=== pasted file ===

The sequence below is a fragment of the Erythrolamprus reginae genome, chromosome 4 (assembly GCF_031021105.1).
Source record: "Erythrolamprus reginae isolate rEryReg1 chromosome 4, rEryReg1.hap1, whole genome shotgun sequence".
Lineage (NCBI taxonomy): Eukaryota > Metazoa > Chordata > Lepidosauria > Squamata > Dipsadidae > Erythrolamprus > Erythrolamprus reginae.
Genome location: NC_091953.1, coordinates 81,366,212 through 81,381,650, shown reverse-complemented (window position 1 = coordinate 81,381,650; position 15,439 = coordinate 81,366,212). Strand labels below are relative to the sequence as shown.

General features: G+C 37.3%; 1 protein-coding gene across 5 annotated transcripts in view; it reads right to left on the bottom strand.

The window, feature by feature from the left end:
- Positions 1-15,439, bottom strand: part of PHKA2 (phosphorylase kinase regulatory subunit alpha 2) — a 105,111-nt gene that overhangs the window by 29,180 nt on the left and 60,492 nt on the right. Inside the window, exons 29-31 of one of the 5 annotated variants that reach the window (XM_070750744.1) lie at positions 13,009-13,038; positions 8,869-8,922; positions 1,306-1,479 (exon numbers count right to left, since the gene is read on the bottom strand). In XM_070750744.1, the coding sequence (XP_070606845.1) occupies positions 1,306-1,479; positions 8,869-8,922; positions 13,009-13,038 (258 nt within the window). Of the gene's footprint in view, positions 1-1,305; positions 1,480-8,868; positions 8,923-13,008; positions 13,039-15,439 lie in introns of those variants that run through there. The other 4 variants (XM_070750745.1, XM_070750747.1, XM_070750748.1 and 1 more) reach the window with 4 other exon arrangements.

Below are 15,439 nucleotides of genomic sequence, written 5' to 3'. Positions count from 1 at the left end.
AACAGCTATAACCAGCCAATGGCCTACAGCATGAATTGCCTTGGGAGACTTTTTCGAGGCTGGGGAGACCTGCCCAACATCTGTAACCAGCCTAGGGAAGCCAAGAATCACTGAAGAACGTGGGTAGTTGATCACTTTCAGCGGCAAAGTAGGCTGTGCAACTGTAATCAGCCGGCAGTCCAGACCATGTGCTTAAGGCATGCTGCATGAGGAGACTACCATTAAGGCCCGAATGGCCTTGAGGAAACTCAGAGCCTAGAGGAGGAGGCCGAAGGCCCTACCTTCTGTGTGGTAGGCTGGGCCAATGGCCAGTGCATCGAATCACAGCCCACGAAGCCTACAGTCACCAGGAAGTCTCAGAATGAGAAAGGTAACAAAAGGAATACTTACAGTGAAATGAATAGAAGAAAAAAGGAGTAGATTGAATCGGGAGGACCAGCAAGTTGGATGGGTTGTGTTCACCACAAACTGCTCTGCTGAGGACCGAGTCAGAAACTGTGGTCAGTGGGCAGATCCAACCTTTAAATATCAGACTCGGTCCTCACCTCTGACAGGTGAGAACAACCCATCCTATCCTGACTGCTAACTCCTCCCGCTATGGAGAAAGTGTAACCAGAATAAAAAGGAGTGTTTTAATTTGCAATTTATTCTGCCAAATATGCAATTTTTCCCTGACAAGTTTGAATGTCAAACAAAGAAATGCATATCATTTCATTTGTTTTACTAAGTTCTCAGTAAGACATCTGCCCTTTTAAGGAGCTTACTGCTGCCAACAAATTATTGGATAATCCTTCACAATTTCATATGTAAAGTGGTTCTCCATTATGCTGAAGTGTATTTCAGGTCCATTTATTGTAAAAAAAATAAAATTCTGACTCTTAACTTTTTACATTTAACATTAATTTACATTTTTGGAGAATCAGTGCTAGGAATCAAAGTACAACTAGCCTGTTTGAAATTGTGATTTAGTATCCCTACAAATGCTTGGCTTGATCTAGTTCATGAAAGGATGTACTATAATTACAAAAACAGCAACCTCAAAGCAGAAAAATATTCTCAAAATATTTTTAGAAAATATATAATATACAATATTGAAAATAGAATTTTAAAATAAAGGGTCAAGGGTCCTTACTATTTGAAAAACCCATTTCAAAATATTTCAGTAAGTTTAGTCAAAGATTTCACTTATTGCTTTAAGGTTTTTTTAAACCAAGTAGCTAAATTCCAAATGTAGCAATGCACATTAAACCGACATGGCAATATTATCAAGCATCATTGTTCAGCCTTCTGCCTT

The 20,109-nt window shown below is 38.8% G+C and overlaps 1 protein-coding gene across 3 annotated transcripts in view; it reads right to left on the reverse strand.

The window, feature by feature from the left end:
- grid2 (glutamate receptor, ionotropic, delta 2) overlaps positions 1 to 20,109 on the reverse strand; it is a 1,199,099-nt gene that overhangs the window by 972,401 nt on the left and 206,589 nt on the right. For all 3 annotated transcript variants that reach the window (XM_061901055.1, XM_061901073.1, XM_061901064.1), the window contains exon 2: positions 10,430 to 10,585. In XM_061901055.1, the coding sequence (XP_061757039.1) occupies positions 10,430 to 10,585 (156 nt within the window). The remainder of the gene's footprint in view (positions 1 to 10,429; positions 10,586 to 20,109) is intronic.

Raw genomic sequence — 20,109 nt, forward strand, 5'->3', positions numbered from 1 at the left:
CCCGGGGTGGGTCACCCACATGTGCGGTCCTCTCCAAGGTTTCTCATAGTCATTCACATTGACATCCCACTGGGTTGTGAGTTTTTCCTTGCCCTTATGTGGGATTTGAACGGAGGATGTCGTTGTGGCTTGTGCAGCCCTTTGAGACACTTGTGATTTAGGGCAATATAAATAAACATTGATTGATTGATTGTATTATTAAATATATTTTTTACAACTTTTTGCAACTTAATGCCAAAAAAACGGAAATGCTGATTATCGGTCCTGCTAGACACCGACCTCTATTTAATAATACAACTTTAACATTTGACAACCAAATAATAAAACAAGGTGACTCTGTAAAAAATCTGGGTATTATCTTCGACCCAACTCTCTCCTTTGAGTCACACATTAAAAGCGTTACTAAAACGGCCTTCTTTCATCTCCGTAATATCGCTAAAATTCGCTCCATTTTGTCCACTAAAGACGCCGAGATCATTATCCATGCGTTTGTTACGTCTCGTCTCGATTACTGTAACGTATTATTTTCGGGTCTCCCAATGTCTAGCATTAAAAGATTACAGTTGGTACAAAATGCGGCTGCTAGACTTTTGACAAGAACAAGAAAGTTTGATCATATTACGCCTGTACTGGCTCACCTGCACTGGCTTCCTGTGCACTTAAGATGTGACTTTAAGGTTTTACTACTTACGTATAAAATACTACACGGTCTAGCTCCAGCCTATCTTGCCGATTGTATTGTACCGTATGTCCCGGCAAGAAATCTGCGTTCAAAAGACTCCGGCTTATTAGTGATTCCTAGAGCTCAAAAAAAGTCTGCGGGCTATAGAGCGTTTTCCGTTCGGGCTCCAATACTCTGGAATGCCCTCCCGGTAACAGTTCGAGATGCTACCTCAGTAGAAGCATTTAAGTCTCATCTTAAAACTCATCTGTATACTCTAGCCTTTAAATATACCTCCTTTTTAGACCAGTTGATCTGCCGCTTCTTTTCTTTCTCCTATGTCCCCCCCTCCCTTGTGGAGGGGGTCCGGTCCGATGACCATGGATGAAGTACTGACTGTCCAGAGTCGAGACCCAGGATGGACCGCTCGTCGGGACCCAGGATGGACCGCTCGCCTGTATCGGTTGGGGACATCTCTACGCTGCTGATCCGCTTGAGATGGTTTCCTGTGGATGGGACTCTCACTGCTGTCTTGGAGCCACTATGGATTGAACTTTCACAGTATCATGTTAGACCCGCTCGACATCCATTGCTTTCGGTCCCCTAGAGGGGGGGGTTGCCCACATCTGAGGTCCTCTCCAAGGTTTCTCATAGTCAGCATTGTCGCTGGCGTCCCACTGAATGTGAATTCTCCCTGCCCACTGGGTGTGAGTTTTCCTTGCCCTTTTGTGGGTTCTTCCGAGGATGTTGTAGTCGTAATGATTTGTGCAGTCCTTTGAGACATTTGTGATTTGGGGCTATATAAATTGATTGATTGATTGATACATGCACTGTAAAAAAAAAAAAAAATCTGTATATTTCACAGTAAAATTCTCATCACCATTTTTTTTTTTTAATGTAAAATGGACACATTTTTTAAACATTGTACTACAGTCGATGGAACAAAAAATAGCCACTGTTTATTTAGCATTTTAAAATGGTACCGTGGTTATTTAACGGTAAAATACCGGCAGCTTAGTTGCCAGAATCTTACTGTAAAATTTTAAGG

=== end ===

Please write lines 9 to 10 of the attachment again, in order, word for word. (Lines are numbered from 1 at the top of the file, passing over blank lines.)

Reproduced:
AACAGCTATAACCAGCCAATGGCCTACAGCATGAATTGCCTTGGGAGACTTTTTCGAGGCTGGGGAGACCTGCCCAACATCTGTAACCAGCCTAGGGAAGCCAAGAATCACTGAAGAACGTGGGTAGTTGATCACTTTCAGCGGCAAAGTAGGCTGTGCAACTGTAATCAGCCGGCAGTCCAGACCATGTGCTTAAGGCATGCTGCATGAGGAGACTACCATTAAGGCCCGAATGGCCTTGAGGAAACTCAGAGCCTAGAGGAGGAGGCCGAAGGCCCTACCTTCTGTGTGGTAGGCTGGGCCAATGGCCAGTGCATCGAATCACAGCCCACGAAGCCTACAGTCACCAGGAAGTCTCAGAATGAGAAAGGTAACAAAAGGAATACTTACAGTGAAATGAATAGAAGAAAAAAGGAGTAGATTGAATCGGGAGGACCAGCAAGTTGGATGGGTTGTGTTCACCACAAACTGCTCTGCTGAGGACCGAGTCAGAAACTGTGGTCAGTGGGCAGATCCAACCTTTAAATATCAGACTCGGTCCTCACCTCTGACAGGTGAGAACAACCCATCCTATCCTGACTGCTAACTCCTCCCGCTATGGAGAAAGTGTAACCAGAATAAAAAGGAGTGTTTTAATTTGCAATTTATTCTGCCAAATATGCAATTTTTCCCTGACAAGTTTGAATGTCAAACAAAGAAATGCATATCATTTCATTTGTTTTACTAAGTTCTCAGTAAGACATCTGCCCTTTTAAGGAGCTTACTGCTGCCAACAAATTATTGGATAATCCTTCACAATTTCATATGTAAAGTGGTTCTCCATTATGCTGAAGTGTATTTCAGGTCCATTTATTGTAAAAAAAATAAAATTCTGACTCTTAACTTTTTACATTTAACATTAATTTACATTTTTGGAGAATCAGTGCTAGGAATCAAAGTACAACTAGCCTGTTTGAAATTGTGATTTAGTATCCCTACAAATGCTTGGCTTGATCTAGTTCATGAAAGGATGTACTATAATTACAAAAACAGCAACCTCAAAGCAGAAAAATATTCTCAAAATATTTTTAGAAAATATATAATATACAATATTGAAAATAGAATTTTAAAATAAAGGGTCAAGGGTCCTTACTATTTGAAAAACCCATTTCAAAATATTTCAGTAAGTTTAGTCAAAGATTTCACTTATTGCTTTAAGGTTTTTTTAAACCAAGTAGCTAAATTCCAAATGTAGCAATGCACATTAAACCGACATGGCAATATTATCAAGCATCATTGTTCAGCCTTCTGCCTT

The 20,109-nt window shown below is 38.8% G+C and overlaps 1 protein-coding gene across 3 annotated transcripts in view; it reads right to left on the reverse strand.